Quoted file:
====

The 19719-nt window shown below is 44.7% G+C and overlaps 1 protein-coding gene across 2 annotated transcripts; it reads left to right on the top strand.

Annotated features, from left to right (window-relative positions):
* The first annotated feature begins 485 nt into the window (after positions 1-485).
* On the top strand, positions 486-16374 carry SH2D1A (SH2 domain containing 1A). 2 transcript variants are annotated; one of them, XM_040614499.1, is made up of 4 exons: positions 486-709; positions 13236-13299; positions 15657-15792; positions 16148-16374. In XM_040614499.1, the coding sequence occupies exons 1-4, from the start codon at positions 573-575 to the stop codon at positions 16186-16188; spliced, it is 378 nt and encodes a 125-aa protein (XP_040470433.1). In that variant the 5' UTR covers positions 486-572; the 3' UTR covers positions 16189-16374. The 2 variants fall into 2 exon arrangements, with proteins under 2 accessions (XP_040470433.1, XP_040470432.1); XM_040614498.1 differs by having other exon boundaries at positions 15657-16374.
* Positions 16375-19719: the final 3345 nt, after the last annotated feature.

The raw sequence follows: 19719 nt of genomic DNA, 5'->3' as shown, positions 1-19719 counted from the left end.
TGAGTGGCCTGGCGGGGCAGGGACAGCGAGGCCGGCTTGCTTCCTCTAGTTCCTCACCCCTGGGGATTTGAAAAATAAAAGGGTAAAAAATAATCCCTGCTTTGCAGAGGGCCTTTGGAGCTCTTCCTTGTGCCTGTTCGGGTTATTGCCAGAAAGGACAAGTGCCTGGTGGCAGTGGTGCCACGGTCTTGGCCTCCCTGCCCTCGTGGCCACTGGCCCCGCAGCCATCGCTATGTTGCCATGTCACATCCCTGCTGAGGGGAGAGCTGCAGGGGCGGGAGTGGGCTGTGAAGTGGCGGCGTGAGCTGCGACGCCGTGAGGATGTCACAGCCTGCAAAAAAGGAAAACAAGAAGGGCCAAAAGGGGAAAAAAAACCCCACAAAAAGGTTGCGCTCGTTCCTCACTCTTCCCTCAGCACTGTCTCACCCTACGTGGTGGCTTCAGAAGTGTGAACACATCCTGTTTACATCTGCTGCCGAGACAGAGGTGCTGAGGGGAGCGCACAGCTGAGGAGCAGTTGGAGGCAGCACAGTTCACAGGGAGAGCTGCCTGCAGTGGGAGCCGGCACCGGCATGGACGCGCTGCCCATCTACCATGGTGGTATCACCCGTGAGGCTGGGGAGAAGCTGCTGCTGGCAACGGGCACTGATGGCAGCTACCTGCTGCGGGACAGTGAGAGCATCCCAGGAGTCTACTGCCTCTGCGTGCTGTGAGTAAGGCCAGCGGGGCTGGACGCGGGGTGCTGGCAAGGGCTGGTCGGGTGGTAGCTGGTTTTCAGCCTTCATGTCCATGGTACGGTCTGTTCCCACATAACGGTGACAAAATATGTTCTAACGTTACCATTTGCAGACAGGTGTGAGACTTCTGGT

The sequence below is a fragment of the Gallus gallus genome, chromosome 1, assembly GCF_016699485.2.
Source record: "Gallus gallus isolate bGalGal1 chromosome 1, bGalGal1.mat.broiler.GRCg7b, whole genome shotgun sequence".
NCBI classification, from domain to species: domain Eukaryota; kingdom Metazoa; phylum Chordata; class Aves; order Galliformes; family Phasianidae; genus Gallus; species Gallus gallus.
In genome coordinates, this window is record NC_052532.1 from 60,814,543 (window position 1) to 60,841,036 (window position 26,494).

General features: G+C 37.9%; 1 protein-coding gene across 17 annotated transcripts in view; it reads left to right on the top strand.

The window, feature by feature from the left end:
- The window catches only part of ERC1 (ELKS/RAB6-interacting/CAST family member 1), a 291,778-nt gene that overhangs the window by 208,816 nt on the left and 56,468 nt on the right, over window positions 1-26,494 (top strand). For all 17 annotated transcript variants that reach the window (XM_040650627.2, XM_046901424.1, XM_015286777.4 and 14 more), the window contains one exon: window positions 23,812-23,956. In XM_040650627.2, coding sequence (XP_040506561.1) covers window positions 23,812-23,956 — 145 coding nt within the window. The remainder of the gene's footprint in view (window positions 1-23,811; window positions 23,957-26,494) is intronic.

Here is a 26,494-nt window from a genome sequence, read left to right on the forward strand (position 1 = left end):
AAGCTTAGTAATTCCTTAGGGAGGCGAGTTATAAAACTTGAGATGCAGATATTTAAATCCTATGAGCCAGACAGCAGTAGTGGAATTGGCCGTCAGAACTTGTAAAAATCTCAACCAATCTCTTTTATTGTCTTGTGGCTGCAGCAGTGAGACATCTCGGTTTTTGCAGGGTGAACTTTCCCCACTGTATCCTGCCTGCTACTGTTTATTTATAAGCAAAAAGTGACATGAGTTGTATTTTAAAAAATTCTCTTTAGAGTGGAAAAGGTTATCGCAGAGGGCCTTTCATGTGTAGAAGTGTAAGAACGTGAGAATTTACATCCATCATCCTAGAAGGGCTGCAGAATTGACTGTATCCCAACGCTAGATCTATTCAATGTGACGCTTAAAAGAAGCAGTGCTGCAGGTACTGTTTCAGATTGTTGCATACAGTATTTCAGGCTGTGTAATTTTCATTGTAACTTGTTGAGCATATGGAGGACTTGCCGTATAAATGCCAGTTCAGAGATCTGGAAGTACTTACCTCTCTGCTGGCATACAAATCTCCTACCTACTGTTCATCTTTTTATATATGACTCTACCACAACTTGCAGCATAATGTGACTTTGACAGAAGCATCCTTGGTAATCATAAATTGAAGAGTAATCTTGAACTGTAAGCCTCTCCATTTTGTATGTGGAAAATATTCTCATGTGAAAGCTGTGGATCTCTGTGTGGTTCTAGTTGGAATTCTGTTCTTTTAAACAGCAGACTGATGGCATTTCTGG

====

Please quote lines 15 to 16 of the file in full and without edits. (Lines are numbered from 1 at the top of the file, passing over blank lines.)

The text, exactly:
Here is a 26,494-nt window from a genome sequence, read left to right on the forward strand (position 1 = left end):
AAGCTTAGTAATTCCTTAGGGAGGCGAGTTATAAAACTTGAGATGCAGATATTTAAATCCTATGAGCCAGACAGCAGTAGTGGAATTGGCCGTCAGAACTTGTAAAAATCTCAACCAATCTCTTTTATTGTCTTGTGGCTGCAGCAGTGAGACATCTCGGTTTTTGCAGGGTGAACTTTCCCCACTGTATCCTGCCTGCTACTGTTTATTTATAAGCAAAAAGTGACATGAGTTGTATTTTAAAAAATTCTCTTTAGAGTGGAAAAGGTTATCGCAGAGGGCCTTTCATGTGTAGAAGTGTAAGAACGTGAGAATTTACATCCATCATCCTAGAAGGGCTGCAGAATTGACTGTATCCCAACGCTAGATCTATTCAATGTGACGCTTAAAAGAAGCAGTGCTGCAGGTACTGTTTCAGATTGTTGCATACAGTATTTCAGGCTGTGTAATTTTCATTGTAACTTGTTGAGCATATGGAGGACTTGCCGTATAAATGCCAGTTCAGAGATCTGGAAGTACTTACCTCTCTGCTGGCATACAAATCTCCTACCTACTGTTCATCTTTTTATATATGACTCTACCACAACTTGCAGCATAATGTGACTTTGACAGAAGCATCCTTGGTAATCATAAATTGAAGAGTAATCTTGAACTGTAAGCCTCTCCATTTTGTATGTGGAAAATATTCTCATGTGAAAGCTGTGGATCTCTGTGTGGTTCTAGTTGGAATTCTGTTCTTTTAAACAGCAGACTGATGGCATTTCTGG